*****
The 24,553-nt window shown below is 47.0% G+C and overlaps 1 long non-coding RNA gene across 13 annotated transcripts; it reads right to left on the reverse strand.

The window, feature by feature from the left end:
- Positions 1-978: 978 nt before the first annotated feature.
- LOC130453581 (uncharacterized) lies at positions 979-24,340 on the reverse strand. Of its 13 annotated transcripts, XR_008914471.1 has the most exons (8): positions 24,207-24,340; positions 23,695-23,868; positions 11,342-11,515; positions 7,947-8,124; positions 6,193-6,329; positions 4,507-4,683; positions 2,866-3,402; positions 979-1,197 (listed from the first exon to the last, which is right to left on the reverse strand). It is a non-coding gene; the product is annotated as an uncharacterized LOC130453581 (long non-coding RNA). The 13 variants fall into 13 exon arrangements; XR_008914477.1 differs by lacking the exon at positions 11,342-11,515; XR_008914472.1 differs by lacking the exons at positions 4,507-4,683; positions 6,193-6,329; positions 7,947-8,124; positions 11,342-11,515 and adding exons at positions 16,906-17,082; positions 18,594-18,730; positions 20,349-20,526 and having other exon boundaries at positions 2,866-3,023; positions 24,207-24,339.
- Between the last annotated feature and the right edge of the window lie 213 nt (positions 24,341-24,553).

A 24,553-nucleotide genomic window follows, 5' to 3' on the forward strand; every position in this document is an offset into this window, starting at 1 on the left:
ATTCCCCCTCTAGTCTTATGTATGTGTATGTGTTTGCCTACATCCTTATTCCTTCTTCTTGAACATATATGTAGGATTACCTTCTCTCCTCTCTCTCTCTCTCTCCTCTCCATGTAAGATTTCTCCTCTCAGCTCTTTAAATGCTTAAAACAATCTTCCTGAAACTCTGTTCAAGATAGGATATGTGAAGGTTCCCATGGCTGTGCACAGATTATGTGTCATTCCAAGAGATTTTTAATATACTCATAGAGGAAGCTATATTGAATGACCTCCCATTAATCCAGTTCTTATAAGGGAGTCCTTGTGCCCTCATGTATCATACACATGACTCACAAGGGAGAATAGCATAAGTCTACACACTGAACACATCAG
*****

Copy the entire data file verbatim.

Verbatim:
The 24,553-nt window shown below is 47.0% G+C and overlaps 1 long non-coding RNA gene across 13 annotated transcripts; it reads right to left on the reverse strand.

The window, feature by feature from the left end:
- Positions 1-978: 978 nt before the first annotated feature.
- LOC130453581 (uncharacterized) lies at positions 979-24,340 on the reverse strand. Of its 13 annotated transcripts, XR_008914471.1 has the most exons (8): positions 24,207-24,340; positions 23,695-23,868; positions 11,342-11,515; positions 7,947-8,124; positions 6,193-6,329; positions 4,507-4,683; positions 2,866-3,402; positions 979-1,197 (listed from the first exon to the last, which is right to left on the reverse strand). It is a non-coding gene; the product is annotated as an uncharacterized LOC130453581 (long non-coding RNA). The 13 variants fall into 13 exon arrangements; XR_008914477.1 differs by lacking the exon at positions 11,342-11,515; XR_008914472.1 differs by lacking the exons at positions 4,507-4,683; positions 6,193-6,329; positions 7,947-8,124; positions 11,342-11,515 and adding exons at positions 16,906-17,082; positions 18,594-18,730; positions 20,349-20,526 and having other exon boundaries at positions 2,866-3,023; positions 24,207-24,339.
- Between the last annotated feature and the right edge of the window lie 213 nt (positions 24,341-24,553).

A 24,553-nucleotide genomic window follows, 5' to 3' on the forward strand; every position in this document is an offset into this window, starting at 1 on the left:
ATTCCCCCTCTAGTCTTATGTATGTGTATGTGTTTGCCTACATCCTTATTCCTTCTTCTTGAACATATATGTAGGATTACCTTCTCTCCTCTCTCTCTCTCTCTCCTCTCCATGTAAGATTTCTCCTCTCAGCTCTTTAAATGCTTAAAACAATCTTCCTGAAACTCTGTTCAAGATAGGATATGTGAAGGTTCCCATGGCTGTGCACAGATTATGTGTCATTCCAAGAGATTTTTAATATACTCATAGAGGAAGCTATATTGAATGACCTCCCATTAATCCAGTTCTTATAAGGGAGTCCTTGTGCCCTCATGTATCATACACATGACTCACAAGGGAGAATAGCATAAGTCTACACACTGAACACATCAG